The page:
Max Fawcett is a freelance writer and the former editor of Alberta Oil magazine and Vancouver magazine. He previously worked in Alberta’s Climate Change Office.
There may be no other place that holds a more prominent place in the shared imagination of Albertans than the state of Texas. It’s their geopolitical brother from another mother, a place similarly defined by western culture, rugged individuality and billions of barrels of oil and gas. While their numbers and influence have waned as American oil and gas companies retrenched south of the border, there is still a lively community of actual Texans living and working in Alberta. That helps explain why Alberta Premier Jason Kenney visited the state last week in a four-day effort to drum up investment in the province’s oil and gas industry.
But if he wanted to bring back something of value, the Premier should have returned with a renewed commitment to supporting economic diversification in Alberta. After all, it’s the one area where Alberta and Texas have taken very different paths.
This probably comes as a surprise to many Albertans. After all, as the home of the shale boom, Texas and its rapidly expanding oil and gas production have both transformed the global oil market and challenged the countries and companies that operate in it. But for all of that activity, oil and gas doesn’t have nearly the same grip on their economic identity (or their economic prospects) as it does in Alberta. It’s only the third-largest industry in the state, behind manufacturing and financial services, and Texas actually has the fourth-most diverse economy in the entire United States. Yes, Texas.
It isn’t the only oil and gas economy that’s embraced the importance of economic diversification lately. Gulf states such as Qatar and the United Arab Emirates have both made meaningful investments in non-oil sectors, while Russia has tried to increase its tech sector. Even Saudi Arabia has cottoned on to the importance of producing something other than barrels of oil. That’s why it launched Vision 2030, an ambitious (if not entirely realistic) plan to strengthen the country’s tourism and hospitality industry, invest in health and education services and even sell a piece of Saudi Aramco, the crown jewel of its state-owned oil industry.
But it’s in Texas where this transition is most obviously under way and where its benefits are already being felt. Thanks to the arrival of tech giants such as Facebook, Google and Oracle, Austin has been one of the fastest-growing major metro areas in the United States over the past decade. Apple recently joined the tech-sector party when it announced that it would be building a new US$1-billion campus in north Austin, which could more than double the company’s existing local workforce of 7,000 people. Its rapidly rising manufacturing sector generated US$226-billion in economic activity in 2017, and accounted for nearly a million direct jobs and more than two million indirect ones in areas such as chemical products, computer electronics and motor vehicles.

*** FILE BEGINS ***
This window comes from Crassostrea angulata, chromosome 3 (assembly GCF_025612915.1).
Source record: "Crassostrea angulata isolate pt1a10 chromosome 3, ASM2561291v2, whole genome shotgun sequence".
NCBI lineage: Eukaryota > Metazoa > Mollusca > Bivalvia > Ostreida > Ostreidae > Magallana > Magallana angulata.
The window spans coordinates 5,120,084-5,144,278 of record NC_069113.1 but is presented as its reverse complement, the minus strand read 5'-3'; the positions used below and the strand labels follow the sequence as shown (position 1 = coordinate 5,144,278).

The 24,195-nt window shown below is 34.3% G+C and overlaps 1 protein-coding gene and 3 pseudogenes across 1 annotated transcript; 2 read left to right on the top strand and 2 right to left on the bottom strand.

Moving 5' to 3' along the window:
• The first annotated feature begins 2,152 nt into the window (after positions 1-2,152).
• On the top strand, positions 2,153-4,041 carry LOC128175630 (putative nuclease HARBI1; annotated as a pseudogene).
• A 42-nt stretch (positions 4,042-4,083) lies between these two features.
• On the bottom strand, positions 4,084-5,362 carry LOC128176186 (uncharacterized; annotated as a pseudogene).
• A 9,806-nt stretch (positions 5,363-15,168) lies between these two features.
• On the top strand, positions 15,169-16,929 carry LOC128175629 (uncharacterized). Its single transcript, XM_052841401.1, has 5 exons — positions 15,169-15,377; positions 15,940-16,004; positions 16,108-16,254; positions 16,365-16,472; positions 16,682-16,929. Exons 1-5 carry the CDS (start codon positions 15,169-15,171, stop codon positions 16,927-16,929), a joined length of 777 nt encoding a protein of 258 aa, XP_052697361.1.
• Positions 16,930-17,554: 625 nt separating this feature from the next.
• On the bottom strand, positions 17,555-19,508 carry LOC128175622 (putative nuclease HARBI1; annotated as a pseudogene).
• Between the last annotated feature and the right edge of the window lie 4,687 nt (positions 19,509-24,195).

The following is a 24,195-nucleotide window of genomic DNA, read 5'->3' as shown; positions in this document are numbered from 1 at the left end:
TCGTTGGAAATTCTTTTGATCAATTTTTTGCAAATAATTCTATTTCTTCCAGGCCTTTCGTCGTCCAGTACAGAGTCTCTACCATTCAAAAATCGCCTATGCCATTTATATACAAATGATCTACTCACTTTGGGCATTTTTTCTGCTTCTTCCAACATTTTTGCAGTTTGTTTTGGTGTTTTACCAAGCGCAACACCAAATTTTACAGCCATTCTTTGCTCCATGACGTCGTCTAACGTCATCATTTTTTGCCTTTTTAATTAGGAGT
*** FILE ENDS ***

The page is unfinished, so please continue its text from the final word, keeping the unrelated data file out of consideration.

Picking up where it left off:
How did Texas manage to pull off this feat? By making the most of the advantages it already had, ones that Alberta just happens to share. Both have the same favourable demographics, with more young workers and fewer elderly dependants than most places in North America. Both have well-educated labour pools that are a product of their strong postsecondary systems. Both have tax systems that attract investment and reward prosperity, and comparatively affordable commercial and residential real estate. And both have governments that are actively supporting efforts to attract new businesses and industries.
Or at least they did. In the Alberta government’s most recent budget, it all but abandoned those efforts. Finance Minister Travis Toews described economic diversification as “a luxury,” and the cuts to both postsecondary education funding and a number of tax credits aimed at attracting new tech talent and businesses to the province seem designed to ensure it remains that way. Its decision to take the axe to the programs offered by Energy Efficiency Alberta, ones that had generated $850-million in economic growth in the province since it was created in 2017, means it could once again be the only jurisdiction in North America without energy-efficiency programming. And it even chopped the funding for Alberta Innovates, an organization whose mandate revolves around helping the province’s economy adapt to – and benefit from – technological change.
It’s not too late for Alberta to shift course here. There is still time to restore the tax credits, re-invest in the province’s postsecondary institutions and embrace the province’s enormous renewable-energy assets. And perhaps Mr. Kenney’s visit to Texas has shown him that investments in non-energy businesses don’t have to be treated as a threat to the old economic order. But this has not been a government that’s demonstrated a lot of ideological flexibility thus far, least of all on matters pertaining to the energy sector. If it doesn’t get the rebound in global commodity prices that it seems to be betting so heavily on, this unwillingness to bend could prove to be the breaking point for the rest of the province’s economy.
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